BJP Goes to Town With Modi’s Birthday Bash

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BJP Goes to Town With Modi’s Birthday Bash

The public-facing celebration “amounts to a personality cult hitherto unseen in contemporary Indian politics.”

BJP Goes to Town With Modi’s Birthday Bash

Supporters of Indian Prime Minister Narendra Modi celebrate his birthday by cutting a huge Laddoo, a popular Indian sweet in Varanasi, India, Monday, Sept. 17, 2018.

Credit: AP Photo

India’s ruling right-wing Bharatiya Janata Party (BJP) government has mounted a lavish three-week birthday bash for Prime Minister Narendra Modi, who turned 71 on September 17.

The festivities include “thank you” postcards from citizens, vaccination drives, cleanliness and environmental campaigns, and Hindu ceremonies to pray for his long life. The celebrations, which will also mark Modi’s 20 years in public office, will culminate on October 7, the day in 2001 when he was sworn in as the chief minister of the western state of Gujarat.

Over 140 million food packets with Modi’s photograph emblazoned on them will be distributed to the poor. Some 50 million “thank you” postcards will also be sent to him from party workers as an acknowledgement of his “service” to the country. Hoardings and posters will reinforce the prime minister’s “effective” leadership.

Also on the agenda are token efforts to “clean” the holy Ganges River, which, despite India’s various bids to clean the river over the past 40 years, involving millions of dollars, still remains one of the world’s most polluted.

The BJP has dubbed these drives “Sewa Aur Samarpan Abhiyan,” or a campaign to “service and dedication.” “The idea is to pay a tribute to Prime Minister Modi; thank him for his contribution to the country and highlight the key moments of his career from a party worker to CM and then the country’s PM,” said Ram Kishore, a BJP worker from Noida, Uttar Pradesh.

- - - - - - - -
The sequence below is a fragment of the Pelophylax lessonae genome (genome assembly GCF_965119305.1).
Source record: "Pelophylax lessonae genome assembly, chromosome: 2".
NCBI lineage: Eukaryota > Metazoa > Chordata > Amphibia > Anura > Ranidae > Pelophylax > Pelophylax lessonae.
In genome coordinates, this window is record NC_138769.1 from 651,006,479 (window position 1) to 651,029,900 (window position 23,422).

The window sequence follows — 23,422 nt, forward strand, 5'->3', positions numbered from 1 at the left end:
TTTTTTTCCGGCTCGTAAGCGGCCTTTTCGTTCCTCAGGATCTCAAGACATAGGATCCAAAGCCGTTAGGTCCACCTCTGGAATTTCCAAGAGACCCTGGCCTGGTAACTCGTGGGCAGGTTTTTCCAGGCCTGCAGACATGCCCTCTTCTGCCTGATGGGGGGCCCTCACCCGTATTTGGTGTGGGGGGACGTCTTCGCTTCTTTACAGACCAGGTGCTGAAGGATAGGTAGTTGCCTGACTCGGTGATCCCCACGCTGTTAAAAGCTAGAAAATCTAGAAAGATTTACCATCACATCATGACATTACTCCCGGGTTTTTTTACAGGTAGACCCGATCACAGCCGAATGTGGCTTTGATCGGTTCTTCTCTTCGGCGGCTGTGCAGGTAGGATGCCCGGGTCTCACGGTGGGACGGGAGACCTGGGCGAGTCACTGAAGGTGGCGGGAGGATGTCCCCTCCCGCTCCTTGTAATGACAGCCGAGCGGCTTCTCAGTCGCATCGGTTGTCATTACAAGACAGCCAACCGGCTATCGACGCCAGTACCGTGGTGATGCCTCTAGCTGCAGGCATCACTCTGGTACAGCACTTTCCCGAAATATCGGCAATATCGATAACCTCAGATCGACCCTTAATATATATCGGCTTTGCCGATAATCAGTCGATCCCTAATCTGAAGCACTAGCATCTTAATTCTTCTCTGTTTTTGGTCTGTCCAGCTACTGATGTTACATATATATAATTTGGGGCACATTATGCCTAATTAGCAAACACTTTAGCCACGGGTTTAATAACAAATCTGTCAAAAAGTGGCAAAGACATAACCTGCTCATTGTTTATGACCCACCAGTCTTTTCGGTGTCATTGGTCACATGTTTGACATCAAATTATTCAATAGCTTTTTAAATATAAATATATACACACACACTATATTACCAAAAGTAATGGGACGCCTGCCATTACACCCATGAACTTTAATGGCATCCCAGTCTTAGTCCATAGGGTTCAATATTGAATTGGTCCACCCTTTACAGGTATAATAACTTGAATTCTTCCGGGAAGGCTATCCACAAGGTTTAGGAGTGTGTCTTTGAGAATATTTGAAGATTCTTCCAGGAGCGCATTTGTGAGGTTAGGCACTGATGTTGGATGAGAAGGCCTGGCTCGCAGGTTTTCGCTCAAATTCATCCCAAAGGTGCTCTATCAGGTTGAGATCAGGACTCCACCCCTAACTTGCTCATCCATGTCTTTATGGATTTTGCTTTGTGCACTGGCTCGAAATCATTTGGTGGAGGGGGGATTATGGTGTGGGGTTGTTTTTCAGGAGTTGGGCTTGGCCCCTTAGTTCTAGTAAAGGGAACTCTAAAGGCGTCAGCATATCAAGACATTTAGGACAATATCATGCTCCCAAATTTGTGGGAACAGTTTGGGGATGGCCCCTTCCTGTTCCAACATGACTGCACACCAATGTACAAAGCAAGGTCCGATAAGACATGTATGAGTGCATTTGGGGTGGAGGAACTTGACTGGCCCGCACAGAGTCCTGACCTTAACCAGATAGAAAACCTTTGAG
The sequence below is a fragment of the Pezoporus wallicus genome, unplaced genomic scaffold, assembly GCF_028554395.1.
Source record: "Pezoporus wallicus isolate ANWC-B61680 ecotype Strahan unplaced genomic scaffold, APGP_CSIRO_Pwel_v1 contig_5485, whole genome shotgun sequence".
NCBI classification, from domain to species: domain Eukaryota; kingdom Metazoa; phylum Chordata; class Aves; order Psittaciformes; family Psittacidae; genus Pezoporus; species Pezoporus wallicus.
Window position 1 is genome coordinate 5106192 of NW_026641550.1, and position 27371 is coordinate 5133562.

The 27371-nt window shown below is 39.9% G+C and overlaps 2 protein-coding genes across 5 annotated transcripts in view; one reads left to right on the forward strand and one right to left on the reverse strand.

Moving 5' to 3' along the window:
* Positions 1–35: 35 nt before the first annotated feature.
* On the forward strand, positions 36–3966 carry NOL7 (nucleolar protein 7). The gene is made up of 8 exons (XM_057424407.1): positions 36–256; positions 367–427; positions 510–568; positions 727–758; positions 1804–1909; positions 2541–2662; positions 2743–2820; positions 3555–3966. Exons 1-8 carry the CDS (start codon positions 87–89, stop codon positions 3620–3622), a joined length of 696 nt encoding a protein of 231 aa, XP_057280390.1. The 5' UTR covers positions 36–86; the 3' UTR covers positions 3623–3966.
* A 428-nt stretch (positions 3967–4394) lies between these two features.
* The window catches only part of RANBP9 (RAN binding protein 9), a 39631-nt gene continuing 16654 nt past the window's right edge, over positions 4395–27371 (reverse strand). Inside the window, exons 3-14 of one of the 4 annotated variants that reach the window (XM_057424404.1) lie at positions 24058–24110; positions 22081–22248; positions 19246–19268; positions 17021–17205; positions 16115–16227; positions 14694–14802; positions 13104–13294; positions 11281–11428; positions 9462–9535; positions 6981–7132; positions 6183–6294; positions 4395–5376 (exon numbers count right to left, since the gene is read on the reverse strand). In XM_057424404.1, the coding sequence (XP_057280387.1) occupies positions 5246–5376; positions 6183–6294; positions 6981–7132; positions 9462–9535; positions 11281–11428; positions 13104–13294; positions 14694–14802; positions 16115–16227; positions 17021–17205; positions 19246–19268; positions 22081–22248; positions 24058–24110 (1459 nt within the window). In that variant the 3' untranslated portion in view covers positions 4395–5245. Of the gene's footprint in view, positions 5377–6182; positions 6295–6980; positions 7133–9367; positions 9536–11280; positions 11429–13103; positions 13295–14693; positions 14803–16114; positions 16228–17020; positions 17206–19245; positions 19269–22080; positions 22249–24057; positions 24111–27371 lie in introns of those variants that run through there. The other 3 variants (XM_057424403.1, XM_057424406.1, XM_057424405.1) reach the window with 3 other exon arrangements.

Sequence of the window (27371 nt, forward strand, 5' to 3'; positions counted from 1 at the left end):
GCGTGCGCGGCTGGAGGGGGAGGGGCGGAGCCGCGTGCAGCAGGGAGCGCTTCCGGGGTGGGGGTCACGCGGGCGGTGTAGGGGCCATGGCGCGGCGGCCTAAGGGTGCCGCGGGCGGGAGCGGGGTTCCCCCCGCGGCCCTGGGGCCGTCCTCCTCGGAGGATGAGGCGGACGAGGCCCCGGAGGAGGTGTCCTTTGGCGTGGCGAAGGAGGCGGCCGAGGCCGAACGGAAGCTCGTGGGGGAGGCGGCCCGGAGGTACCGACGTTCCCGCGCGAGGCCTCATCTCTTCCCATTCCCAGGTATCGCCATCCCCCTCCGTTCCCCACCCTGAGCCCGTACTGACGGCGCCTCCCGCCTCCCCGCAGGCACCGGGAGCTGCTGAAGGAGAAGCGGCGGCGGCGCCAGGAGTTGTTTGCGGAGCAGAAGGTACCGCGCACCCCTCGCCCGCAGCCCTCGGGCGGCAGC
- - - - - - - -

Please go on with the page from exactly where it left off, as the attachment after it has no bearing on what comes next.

A 2.4-meter-long portrait of Modi crafted using food grains as well as another giant sand sculpture with seashells have been made by artists hired by the party. Thousands of Modi’s supporters also lit 71,000 earthen lamps to pray for his long life. There was also a 71-foot-long cake, shaped like a COVID-19 vaccine syringe, with the words “Thanks to Modiji for Namo Tikka” — tikka is Hindi for vaccine — scrawled on top.

The BJP has also instructed all workers to host exhibitions on the prime minister’s life and achievements at every district office. A specially launched NaMo (an abbreviation of the PM’s name) app will relay a virtual version of his birthday celebrations.

As a part of the bash, India’s Ministry of Culture has announced an auction of over 1,000 items – all gifts given to the Indian leader, including sporting equipment from Tokyo 2020 Olympic and Paralympic medal winners. The money from the sale, which is open from September 17 to October 7, will be funneled into the Namami Gange Mission, aimed at conserving and rejuvenating the Ganges River.

“It is quite a spectacle and we have not seen anything on this scale before in India. It’s akin to a monarchical tribute reserved for royalty or maybe dictators like Kim Jong Un of North Korea,” said Dr. Jagdish Pandey, a professor of sociology at Delhi University. “It is ostensibly an image building exercise to boost the PM’s image but amounts to a personality cult hitherto unseen in contemporary Indian politics.”